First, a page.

Believe is contrasted with doubt. Lacking and asking are paired with God’s giving and our receiving. See? You could chew on any one of those pairs for awhile and be better for it.

Questions. One of the best tools for Bible study is a head full of questions. In fact, some passages are designed to get you asking certain questions. Try it sometime: Read a passage, and ask God to show you the question you ought to be asking. As you highlighted some words and phrases, and saw some meaning statements, what kind of questions came to mind? Remember to ask questions like, “Who? What? Where? How? And When? Let’s go back to the James passage again. We’ve seen important words, highlighted contrasts, discovered the definition of the word doubt. But I still have some questions, like:

What does “finding fault” mean? Is this passage saying that God won’t give wisdom to unstable, doubting people, or that unstable, doubting people put themselves in a position where they are unable to receive what God has generously given? Blowing waves are certainly unstable. But how does that connect to doubt? And being double minded? See what I mean? Chase down those leads, and you’ve got a potential gold mine coming.

Connections. As we ask good questions and God reveals the answers as we look and study, we should start to see how things fit together. The contrasts will suddenly make sense. Believe & doubt are parallel to give and receive. My belief is tied to His generous giving. Doubt is tied to not being able to receive. Wow!

But it can go well beyond this. Can you think of another verse that uses the same imagery or makes the same kind of point of what you have learned? Sometimes studying a second passage sheds light on the first one. For example: As I studied our James passage, the Lord brought to mind Ephesians 4:14;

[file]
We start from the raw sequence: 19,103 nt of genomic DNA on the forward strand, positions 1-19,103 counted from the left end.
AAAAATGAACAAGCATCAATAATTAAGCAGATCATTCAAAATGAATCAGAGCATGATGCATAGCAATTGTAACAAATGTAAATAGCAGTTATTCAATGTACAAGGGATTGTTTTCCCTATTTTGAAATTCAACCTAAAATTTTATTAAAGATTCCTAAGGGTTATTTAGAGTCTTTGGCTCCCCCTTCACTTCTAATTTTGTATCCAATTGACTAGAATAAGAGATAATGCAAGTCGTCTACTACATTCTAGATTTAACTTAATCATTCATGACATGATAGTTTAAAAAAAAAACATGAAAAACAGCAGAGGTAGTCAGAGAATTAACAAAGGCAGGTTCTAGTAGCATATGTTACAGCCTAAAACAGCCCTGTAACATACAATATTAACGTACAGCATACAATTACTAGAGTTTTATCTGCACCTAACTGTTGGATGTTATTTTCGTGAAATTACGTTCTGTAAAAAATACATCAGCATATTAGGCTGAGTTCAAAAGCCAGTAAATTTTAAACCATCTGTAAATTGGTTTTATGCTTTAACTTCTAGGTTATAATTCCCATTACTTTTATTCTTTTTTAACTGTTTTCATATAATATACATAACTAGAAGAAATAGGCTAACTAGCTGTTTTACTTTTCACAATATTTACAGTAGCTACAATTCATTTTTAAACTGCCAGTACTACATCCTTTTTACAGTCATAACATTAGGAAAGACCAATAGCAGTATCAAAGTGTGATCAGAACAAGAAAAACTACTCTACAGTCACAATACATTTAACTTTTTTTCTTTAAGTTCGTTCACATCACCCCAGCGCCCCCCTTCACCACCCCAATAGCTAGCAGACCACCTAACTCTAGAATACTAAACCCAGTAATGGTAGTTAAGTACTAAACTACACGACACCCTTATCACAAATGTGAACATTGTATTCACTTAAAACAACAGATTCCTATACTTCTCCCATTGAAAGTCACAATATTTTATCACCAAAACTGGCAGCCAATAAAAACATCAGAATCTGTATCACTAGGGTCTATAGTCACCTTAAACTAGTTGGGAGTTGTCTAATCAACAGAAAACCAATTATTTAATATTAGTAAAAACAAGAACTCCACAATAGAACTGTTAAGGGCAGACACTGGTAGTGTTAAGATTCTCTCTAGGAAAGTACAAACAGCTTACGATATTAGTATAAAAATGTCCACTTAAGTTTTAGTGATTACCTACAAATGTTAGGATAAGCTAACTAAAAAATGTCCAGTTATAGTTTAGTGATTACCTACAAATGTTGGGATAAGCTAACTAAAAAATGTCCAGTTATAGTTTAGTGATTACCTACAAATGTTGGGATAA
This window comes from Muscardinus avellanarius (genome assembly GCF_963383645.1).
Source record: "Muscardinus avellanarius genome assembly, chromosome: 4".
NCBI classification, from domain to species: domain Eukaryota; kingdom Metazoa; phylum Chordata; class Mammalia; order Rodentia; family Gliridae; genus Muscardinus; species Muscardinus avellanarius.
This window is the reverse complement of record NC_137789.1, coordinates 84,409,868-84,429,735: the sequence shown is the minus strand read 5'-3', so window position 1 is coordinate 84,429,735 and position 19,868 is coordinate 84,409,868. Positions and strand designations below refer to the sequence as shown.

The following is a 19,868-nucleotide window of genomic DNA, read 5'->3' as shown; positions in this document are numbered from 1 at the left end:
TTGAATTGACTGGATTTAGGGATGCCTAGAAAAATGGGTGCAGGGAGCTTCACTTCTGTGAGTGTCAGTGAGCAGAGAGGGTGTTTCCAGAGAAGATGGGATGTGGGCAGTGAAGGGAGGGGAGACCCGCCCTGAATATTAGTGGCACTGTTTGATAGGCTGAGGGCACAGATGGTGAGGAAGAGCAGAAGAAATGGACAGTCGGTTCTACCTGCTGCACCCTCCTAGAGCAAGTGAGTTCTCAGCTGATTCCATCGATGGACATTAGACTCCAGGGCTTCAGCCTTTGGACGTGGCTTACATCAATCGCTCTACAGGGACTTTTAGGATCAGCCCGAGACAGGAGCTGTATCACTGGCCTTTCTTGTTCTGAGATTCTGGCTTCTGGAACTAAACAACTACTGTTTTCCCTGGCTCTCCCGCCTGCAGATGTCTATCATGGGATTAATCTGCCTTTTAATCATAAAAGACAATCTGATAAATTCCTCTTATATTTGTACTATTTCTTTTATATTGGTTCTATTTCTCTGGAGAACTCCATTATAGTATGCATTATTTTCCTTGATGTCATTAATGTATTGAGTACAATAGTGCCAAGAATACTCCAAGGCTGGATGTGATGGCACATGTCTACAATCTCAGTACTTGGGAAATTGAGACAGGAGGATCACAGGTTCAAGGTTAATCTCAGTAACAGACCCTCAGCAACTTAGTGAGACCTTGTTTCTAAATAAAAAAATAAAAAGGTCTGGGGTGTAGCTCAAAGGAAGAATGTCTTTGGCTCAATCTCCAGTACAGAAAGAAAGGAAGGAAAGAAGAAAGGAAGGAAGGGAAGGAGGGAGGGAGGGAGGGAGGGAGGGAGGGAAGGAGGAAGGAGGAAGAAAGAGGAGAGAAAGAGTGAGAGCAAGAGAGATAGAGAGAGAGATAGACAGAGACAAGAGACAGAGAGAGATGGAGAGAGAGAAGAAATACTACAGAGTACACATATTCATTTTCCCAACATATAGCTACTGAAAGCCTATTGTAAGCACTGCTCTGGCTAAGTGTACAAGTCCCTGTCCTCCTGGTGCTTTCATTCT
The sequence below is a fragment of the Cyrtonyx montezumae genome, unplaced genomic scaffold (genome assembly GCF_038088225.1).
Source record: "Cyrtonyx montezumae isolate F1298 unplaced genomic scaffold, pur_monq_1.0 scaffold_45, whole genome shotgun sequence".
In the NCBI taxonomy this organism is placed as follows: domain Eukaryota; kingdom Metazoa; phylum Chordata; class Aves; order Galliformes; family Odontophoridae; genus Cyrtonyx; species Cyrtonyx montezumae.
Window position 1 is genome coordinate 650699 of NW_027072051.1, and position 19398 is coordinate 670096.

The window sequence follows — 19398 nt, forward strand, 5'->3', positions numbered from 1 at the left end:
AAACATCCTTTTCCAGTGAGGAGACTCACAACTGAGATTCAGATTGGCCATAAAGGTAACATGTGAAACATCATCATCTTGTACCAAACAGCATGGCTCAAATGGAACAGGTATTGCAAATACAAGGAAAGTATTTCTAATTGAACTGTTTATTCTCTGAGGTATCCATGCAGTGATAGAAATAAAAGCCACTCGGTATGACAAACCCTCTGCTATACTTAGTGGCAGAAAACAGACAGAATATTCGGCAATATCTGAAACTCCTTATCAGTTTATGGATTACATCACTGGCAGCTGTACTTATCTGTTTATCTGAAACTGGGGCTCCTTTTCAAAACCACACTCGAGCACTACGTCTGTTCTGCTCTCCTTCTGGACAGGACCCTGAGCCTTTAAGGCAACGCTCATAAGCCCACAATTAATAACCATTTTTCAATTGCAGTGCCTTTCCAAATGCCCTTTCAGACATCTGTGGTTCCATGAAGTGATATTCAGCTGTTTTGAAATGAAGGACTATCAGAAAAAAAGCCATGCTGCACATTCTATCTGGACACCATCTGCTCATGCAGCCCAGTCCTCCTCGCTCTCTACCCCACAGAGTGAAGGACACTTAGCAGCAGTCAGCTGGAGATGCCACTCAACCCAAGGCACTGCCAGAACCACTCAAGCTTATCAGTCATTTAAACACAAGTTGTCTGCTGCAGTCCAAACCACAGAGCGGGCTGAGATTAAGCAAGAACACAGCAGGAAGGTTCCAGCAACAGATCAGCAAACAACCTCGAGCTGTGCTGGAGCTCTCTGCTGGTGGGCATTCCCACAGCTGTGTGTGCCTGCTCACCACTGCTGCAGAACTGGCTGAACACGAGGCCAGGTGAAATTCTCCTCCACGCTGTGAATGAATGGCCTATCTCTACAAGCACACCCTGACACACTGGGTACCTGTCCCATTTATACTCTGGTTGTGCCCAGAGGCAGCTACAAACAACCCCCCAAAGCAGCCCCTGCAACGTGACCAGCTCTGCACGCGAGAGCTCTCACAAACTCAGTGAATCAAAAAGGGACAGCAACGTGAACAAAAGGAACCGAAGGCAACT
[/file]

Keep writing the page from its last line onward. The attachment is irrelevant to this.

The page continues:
“Then we will no longer be infants, tossed back and forth by the waves, and blown here and there by every wind of teaching and by the cunning and craftiness of men in their deceitful scheming.”

Hmmm, waves again. And wind. And the very same picture of instability. This is connected. What can this add to my study in James? Well, doubt is now not just about instability and being unable to receive. It’s about being an infant—and being led away from God’s wisdom into lies. So maturity might mean….Hmmm. Lots to chew on there. And then I remember a verse in Matthew 7 where Jesus talks about a wise being one who puts God’s word into practice. Which is like building his house on a rock, so that when the winds and floods come, he isn’t washed away.

Again we see wind, waves, stability, wisdom, and doing the word. Lots of connections there too. So I jump over to Matthew 7 and… you get the idea. This could go on for a long time—which would be a beautiful thing. And anything but boring.

Flip-sides. Look for things like, If doubt is tied to not being able to receive, then belief must be tied to being able to receive, even though the passage doesn’t explicitly say that. We can infer correctly that this is in fact true.

Okay, we’ve hit on some amazing stuff today. Tomorrow, we’ll sail into the rich waters of something called context.